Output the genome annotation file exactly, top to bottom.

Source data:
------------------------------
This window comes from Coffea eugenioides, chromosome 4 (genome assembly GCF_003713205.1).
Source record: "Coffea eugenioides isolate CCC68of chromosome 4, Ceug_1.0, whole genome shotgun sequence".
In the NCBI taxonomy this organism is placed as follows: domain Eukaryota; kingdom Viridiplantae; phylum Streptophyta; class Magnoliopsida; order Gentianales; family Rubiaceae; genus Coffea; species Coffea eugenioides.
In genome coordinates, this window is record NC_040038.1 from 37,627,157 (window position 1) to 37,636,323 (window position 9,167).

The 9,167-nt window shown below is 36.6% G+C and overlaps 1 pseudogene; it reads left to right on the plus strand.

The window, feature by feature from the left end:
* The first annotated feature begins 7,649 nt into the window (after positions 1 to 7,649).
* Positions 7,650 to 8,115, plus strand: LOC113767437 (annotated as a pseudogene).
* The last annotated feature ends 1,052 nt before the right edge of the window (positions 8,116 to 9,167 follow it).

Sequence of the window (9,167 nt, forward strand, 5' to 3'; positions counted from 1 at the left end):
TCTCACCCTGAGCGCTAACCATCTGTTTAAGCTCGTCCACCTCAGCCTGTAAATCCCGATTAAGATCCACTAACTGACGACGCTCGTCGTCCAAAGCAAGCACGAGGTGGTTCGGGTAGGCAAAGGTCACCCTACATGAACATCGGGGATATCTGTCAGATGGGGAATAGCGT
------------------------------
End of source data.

This window comes from Coffea eugenioides, chromosome 4 (genome assembly GCF_003713205.1).
Source record: "Coffea eugenioides isolate CCC68of chromosome 4, Ceug_1.0, whole genome shotgun sequence".
In the NCBI taxonomy this organism is placed as follows: domain Eukaryota; kingdom Viridiplantae; phylum Streptophyta; class Magnoliopsida; order Gentianales; family Rubiaceae; genus Coffea; species Coffea eugenioides.
In genome coordinates, this window is record NC_040038.1 from 37,627,157 (window position 1) to 37,636,323 (window position 9,167).

The 9,167-nt window shown below is 36.6% G+C and overlaps 1 pseudogene; it reads left to right on the plus strand.

The window, feature by feature from the left end:
* The first annotated feature begins 7,649 nt into the window (after positions 1 to 7,649).
* Positions 7,650 to 8,115, plus strand: LOC113767437 (annotated as a pseudogene).
* The last annotated feature ends 1,052 nt before the right edge of the window (positions 8,116 to 9,167 follow it).

Sequence of the window (9,167 nt, forward strand, 5' to 3'; positions counted from 1 at the left end):
TCTCACCCTGAGCGCTAACCATCTGTTTAAGCTCGTCCACCTCAGCCTGTAAATCCCGATTAAGATCCACTAACTGACGACGCTCGTCGTCCAAAGCAAGCACGAGGTGGTTCGGGTAGGCAAAGGTCACCCTACATGAACATCGGGGATATCTGTCAGATGGGGAATAGCGT